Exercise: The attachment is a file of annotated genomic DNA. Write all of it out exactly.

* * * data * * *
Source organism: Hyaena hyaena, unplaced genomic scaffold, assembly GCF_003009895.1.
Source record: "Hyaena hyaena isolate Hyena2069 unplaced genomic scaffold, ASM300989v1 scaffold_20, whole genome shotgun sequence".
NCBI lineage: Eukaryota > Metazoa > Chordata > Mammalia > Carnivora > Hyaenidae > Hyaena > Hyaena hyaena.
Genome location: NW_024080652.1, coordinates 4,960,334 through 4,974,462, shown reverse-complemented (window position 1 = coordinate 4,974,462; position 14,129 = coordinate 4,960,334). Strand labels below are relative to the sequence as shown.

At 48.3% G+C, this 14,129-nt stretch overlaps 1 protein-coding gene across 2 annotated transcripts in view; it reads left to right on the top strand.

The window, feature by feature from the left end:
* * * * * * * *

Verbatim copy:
Source organism: Hyaena hyaena, unplaced genomic scaffold, assembly GCF_003009895.1.
Source record: "Hyaena hyaena isolate Hyena2069 unplaced genomic scaffold, ASM300989v1 scaffold_20, whole genome shotgun sequence".
NCBI lineage: Eukaryota > Metazoa > Chordata > Mammalia > Carnivora > Hyaenidae > Hyaena > Hyaena hyaena.
Genome location: NW_024080652.1, coordinates 4,960,334 through 4,974,462, shown reverse-complemented (window position 1 = coordinate 4,974,462; position 14,129 = coordinate 4,960,334). Strand labels below are relative to the sequence as shown.

At 48.3% G+C, this 14,129-nt stretch overlaps 1 protein-coding gene across 2 annotated transcripts in view; it reads left to right on the top strand.

The window, feature by feature from the left end: